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Effect of the preparation method and storage time on the in vitro protein digestibility of maize tortillas

Martínez-Velasco, A., Alvarez-Ramirez, J., Rodríguez-Huezo, E., Meraz-Rodríguez, M., Vernon-Carter, E.J., Lobato-Calleros, C.
Journal of cereal science 2018 v.84 pp. 7-12
Fourier transform infrared spectroscopy, adhesion, corn, digestibility, digestible protein, energy, flour, hardness, masa, nixtamalization, protein content, proteins, staple foods, starch, storage time, tortillas, traditional technology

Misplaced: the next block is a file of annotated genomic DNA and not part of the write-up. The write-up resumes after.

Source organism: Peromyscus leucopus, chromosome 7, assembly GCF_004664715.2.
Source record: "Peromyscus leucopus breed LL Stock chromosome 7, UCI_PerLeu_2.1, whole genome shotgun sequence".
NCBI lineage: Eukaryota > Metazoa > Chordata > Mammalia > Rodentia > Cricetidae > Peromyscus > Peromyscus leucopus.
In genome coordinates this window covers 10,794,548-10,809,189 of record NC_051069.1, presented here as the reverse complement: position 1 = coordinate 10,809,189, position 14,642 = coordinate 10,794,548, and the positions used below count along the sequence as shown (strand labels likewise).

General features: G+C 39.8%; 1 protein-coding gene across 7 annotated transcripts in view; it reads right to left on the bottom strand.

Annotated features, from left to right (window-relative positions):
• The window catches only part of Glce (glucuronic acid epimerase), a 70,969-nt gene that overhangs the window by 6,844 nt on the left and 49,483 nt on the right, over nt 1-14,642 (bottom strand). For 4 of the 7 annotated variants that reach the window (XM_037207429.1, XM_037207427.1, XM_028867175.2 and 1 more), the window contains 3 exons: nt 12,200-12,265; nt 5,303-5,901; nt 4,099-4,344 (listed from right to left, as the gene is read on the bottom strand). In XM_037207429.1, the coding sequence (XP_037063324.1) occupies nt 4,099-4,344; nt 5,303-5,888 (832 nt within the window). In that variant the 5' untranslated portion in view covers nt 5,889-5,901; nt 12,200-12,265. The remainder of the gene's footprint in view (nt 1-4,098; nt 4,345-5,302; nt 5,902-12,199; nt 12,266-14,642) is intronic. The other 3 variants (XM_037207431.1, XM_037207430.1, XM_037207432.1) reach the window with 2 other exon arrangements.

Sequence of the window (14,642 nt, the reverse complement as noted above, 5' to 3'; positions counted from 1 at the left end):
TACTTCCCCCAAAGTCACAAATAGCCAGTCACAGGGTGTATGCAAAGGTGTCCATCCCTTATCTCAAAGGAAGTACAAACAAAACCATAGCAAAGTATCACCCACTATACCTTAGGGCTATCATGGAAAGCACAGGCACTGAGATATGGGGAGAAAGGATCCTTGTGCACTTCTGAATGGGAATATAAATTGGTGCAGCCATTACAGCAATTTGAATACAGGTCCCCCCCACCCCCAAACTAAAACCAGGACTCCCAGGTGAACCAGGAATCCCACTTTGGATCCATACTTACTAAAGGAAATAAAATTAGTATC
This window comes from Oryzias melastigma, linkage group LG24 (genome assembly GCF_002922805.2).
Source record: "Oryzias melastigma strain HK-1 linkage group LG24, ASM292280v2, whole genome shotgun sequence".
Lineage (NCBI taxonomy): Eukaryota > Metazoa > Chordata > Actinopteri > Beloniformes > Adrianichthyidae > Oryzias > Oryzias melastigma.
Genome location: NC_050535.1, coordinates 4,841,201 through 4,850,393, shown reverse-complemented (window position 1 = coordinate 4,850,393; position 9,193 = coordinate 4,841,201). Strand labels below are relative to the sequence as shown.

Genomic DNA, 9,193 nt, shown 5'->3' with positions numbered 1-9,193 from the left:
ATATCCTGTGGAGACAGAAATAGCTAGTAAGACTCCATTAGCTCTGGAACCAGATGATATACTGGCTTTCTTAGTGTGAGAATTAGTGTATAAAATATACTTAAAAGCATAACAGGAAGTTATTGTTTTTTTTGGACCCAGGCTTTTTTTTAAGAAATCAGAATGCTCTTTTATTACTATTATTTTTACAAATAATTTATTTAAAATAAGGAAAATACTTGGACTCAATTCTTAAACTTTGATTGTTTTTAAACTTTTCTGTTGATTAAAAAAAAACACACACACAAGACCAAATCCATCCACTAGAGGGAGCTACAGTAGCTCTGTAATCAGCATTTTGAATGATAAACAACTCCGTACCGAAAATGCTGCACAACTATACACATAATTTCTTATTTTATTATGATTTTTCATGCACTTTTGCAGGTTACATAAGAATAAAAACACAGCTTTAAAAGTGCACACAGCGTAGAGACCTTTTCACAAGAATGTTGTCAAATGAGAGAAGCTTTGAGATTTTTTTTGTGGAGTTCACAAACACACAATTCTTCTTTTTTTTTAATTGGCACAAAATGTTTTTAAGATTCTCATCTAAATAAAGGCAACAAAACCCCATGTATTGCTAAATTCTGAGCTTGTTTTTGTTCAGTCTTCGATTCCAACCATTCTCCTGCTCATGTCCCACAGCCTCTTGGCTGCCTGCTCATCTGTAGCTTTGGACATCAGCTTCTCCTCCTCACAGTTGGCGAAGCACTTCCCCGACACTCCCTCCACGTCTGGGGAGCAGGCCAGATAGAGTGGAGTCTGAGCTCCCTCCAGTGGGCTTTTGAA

Maize tortillas are still an important source of energy and proteins for Mesoamerican population. While starch digestibility has been characterized at some detail, studies on protein digestibility are still scarce. This work considered maize tortillas prepared from masa made with industrial and traditional nixtamalized flours to characterize the effect of the preparation method and storage time (up to 4 days). Protein content was slightly higher (8.5%) for artisanal tortilla than for industrial tortilla (7.4%), an effect caused by stringent nixtamalization under industrial and semi-industrial conditions. Tortilla made with artisanal methods exhibited increased hardness (2.14 N) and reduced adhesiveness (0.44 mJ) compared with its counterpart made with industrial flour (0.9 N and 0.41 mJ). FTIR analysis of Amide I group revealed that protein of artisanal tortilla had a lower amount (11.7%) of β formations (sheets and turns) as compared to tortilla made with industrial flour (27.5%). Protein digestibility of fresh tortilla was higher for artisanal method (∼89.0%) than for industrial method (∼84.0%). Also, protein digestibility decreased linearly with storage time, with artisanal tortilla presenting the lowest decreasing rate (∼0.5%/day). These results suggest that maize-based staple foods with improved nutritional values can be produced using artisanal methods.